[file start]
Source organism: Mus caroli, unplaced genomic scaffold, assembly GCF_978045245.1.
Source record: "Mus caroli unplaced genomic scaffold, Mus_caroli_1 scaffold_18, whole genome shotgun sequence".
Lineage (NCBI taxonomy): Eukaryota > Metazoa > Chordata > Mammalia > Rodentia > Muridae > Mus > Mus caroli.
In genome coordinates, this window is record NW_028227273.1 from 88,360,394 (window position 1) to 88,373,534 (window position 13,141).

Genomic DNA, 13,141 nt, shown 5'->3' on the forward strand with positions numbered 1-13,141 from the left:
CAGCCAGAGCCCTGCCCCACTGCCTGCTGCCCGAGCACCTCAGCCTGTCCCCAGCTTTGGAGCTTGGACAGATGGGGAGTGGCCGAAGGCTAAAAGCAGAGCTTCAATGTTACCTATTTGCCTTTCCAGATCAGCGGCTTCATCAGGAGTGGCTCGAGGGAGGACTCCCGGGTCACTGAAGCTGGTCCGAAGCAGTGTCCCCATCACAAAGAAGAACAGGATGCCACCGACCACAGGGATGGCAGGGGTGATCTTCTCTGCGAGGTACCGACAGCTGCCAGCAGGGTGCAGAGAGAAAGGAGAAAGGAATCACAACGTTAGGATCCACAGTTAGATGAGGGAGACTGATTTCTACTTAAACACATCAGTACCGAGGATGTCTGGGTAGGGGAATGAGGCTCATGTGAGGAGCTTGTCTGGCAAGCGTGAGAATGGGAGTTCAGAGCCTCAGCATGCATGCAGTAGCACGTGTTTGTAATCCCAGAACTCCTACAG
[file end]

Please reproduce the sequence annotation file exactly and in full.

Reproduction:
Source organism: Mus caroli, unplaced genomic scaffold, assembly GCF_978045245.1.
Source record: "Mus caroli unplaced genomic scaffold, Mus_caroli_1 scaffold_18, whole genome shotgun sequence".
Lineage (NCBI taxonomy): Eukaryota > Metazoa > Chordata > Mammalia > Rodentia > Muridae > Mus > Mus caroli.
In genome coordinates, this window is record NW_028227273.1 from 88,360,394 (window position 1) to 88,373,534 (window position 13,141).

Genomic DNA, 13,141 nt, shown 5'->3' on the forward strand with positions numbered 1-13,141 from the left:
CAGCCAGAGCCCTGCCCCACTGCCTGCTGCCCGAGCACCTCAGCCTGTCCCCAGCTTTGGAGCTTGGACAGATGGGGAGTGGCCGAAGGCTAAAAGCAGAGCTTCAATGTTACCTATTTGCCTTTCCAGATCAGCGGCTTCATCAGGAGTGGCTCGAGGGAGGACTCCCGGGTCACTGAAGCTGGTCCGAAGCAGTGTCCCCATCACAAAGAAGAACAGGATGCCACCGACCACAGGGATGGCAGGGGTGATCTTCTCTGCGAGGTACCGACAGCTGCCAGCAGGGTGCAGAGAGAAAGGAGAAAGGAATCACAACGTTAGGATCCACAGTTAGATGAGGGAGACTGATTTCTACTTAAACACATCAGTACCGAGGATGTCTGGGTAGGGGAATGAGGCTCATGTGAGGAGCTTGTCTGGCAAGCGTGAGAATGGGAGTTCAGAGCCTCAGCATGCATGCAGTAGCACGTGTTTGTAATCCCAGAACTCCTACAG